A Good sales meeting require more than words

Before you start reading about how to perform different sales meetings remember this: People tend to only listen or remember the first parts of what you say. Therefore it is important to fill the first part of your speech, presentation, interview, etc. with positive messages.

Here are a few examples of the different openings for your sales meeting

  • What is important for you is what differentiates you and your company from your competitors. Start the presentation with this, even before you present your company and product.
  • Start off by putting the solution you eventually want to present in perspective. Do that by asking the audience what they are doing during the workdays, most likely they will answer speaking in telephone, participating in meetings, working in projects, or whatever they fill their days with. Then you ask, why they do that? Likely answers are that they do it to finish their tasks. Then you counter with for whom do they go to the office every day, isn’t it to help their clients and help them get a better everyday life in some way? The customers are real people by flesh and blood with names. Once the listeners realize that, they will also listen more to how you can help them help more and faster. This is a really powerful opening that really makes you get their attention.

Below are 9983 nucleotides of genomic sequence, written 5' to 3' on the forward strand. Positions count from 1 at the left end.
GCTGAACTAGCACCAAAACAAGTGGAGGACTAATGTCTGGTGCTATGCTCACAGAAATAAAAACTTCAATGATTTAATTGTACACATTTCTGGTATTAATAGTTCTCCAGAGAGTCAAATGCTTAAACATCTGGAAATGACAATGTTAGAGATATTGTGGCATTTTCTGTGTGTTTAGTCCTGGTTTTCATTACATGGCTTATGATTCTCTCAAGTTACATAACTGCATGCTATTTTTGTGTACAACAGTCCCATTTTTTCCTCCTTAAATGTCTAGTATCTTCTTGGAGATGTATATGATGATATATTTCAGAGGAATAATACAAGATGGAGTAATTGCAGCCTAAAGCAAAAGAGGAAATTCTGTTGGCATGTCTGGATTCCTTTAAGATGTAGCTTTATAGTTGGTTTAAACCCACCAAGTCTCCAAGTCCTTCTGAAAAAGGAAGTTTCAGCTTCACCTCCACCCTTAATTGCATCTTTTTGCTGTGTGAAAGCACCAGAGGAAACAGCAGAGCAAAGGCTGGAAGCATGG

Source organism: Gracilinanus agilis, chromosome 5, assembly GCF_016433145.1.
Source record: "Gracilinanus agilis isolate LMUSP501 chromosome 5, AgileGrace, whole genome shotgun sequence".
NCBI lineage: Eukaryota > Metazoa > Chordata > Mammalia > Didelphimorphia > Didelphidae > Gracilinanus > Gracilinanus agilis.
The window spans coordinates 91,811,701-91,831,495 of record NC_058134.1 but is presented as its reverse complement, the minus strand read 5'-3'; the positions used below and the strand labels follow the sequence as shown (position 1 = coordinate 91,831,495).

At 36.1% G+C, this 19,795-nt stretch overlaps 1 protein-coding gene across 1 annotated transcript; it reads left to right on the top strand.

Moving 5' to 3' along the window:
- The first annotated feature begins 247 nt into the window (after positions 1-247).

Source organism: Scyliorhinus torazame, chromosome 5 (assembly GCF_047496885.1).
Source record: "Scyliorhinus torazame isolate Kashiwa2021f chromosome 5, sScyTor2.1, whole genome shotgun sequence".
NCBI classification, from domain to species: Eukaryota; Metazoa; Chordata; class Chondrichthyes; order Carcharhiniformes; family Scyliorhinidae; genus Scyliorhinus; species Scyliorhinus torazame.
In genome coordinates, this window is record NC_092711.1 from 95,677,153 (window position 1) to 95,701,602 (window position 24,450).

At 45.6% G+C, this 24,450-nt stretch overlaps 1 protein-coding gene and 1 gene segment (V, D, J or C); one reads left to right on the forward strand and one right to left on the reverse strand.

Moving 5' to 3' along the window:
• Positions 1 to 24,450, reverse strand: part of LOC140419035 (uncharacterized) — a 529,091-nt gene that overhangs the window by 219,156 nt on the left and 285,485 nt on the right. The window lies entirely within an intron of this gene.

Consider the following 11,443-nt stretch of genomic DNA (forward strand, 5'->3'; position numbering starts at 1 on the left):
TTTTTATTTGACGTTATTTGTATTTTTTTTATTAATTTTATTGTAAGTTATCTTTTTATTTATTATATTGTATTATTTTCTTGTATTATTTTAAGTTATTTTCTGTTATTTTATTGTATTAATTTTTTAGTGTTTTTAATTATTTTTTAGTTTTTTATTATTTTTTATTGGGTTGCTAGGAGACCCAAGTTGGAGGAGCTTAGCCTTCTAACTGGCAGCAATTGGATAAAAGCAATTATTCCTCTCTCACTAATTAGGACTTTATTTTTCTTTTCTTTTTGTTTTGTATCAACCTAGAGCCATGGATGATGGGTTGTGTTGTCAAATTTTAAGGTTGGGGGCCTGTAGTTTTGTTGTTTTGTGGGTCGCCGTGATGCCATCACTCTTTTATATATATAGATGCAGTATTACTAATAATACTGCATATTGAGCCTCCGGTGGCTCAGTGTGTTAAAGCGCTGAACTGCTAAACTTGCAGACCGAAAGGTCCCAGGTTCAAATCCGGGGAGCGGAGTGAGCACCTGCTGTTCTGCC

• Start with the power words you really want the audience to remember.

In today’s really hectic business life it is vital to quickly make a difference. Humans judge other humans by their behavior, looks, speak, etc. the first minutes they meet. Therefore you really need to gain their trust and stand out from the rest.